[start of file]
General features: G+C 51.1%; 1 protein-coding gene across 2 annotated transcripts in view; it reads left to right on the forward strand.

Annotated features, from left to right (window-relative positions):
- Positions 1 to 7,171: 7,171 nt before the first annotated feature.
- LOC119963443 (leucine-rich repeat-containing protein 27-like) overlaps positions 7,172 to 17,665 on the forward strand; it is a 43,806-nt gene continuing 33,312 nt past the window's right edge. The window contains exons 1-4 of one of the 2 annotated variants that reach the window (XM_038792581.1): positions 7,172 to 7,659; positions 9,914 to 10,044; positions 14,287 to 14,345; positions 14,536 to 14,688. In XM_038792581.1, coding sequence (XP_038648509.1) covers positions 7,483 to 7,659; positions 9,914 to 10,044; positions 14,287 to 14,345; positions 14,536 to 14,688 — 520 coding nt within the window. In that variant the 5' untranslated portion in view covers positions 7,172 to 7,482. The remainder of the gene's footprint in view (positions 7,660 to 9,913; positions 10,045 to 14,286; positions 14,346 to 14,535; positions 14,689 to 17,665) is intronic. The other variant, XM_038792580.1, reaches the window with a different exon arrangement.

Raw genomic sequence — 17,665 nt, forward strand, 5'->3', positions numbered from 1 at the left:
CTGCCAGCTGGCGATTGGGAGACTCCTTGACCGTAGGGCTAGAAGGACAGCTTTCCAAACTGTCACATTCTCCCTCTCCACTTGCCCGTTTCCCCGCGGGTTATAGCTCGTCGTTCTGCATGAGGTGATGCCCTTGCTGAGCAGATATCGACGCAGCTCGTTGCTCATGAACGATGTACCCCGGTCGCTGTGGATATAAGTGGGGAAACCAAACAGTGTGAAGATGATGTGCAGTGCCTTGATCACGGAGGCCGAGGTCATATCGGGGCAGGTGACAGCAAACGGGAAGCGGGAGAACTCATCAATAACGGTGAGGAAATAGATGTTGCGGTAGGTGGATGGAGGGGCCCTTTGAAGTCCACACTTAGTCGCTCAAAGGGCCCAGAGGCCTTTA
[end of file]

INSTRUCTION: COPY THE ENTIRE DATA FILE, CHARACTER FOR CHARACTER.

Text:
General features: G+C 51.1%; 1 protein-coding gene across 2 annotated transcripts in view; it reads left to right on the forward strand.

Annotated features, from left to right (window-relative positions):
- Positions 1 to 7,171: 7,171 nt before the first annotated feature.
- LOC119963443 (leucine-rich repeat-containing protein 27-like) overlaps positions 7,172 to 17,665 on the forward strand; it is a 43,806-nt gene continuing 33,312 nt past the window's right edge. The window contains exons 1-4 of one of the 2 annotated variants that reach the window (XM_038792581.1): positions 7,172 to 7,659; positions 9,914 to 10,044; positions 14,287 to 14,345; positions 14,536 to 14,688. In XM_038792581.1, coding sequence (XP_038648509.1) covers positions 7,483 to 7,659; positions 9,914 to 10,044; positions 14,287 to 14,345; positions 14,536 to 14,688 — 520 coding nt within the window. In that variant the 5' untranslated portion in view covers positions 7,172 to 7,482. The remainder of the gene's footprint in view (positions 7,660 to 9,913; positions 10,045 to 14,286; positions 14,346 to 14,535; positions 14,689 to 17,665) is intronic. The other variant, XM_038792580.1, reaches the window with a different exon arrangement.

Raw genomic sequence — 17,665 nt, forward strand, 5'->3', positions numbered from 1 at the left:
CTGCCAGCTGGCGATTGGGAGACTCCTTGACCGTAGGGCTAGAAGGACAGCTTTCCAAACTGTCACATTCTCCCTCTCCACTTGCCCGTTTCCCCGCGGGTTATAGCTCGTCGTTCTGCATGAGGTGATGCCCTTGCTGAGCAGATATCGACGCAGCTCGTTGCTCATGAACGATGTACCCCGGTCGCTGTGGATATAAGTGGGGAAACCAAACAGTGTGAAGATGATGTGCAGTGCCTTGATCACGGAGGCCGAGGTCATATCGGGGCAGGTGACAGCAAACGGGAAGCGGGAGAACTCATCAATAACGGTGAGGAAATAGATGTTGCGGTAGGTGGATGGAGGGGCCCTTTGAAGTCCACACTTAGTCGCTCAAAGGGCCCAGAGGCCTTTA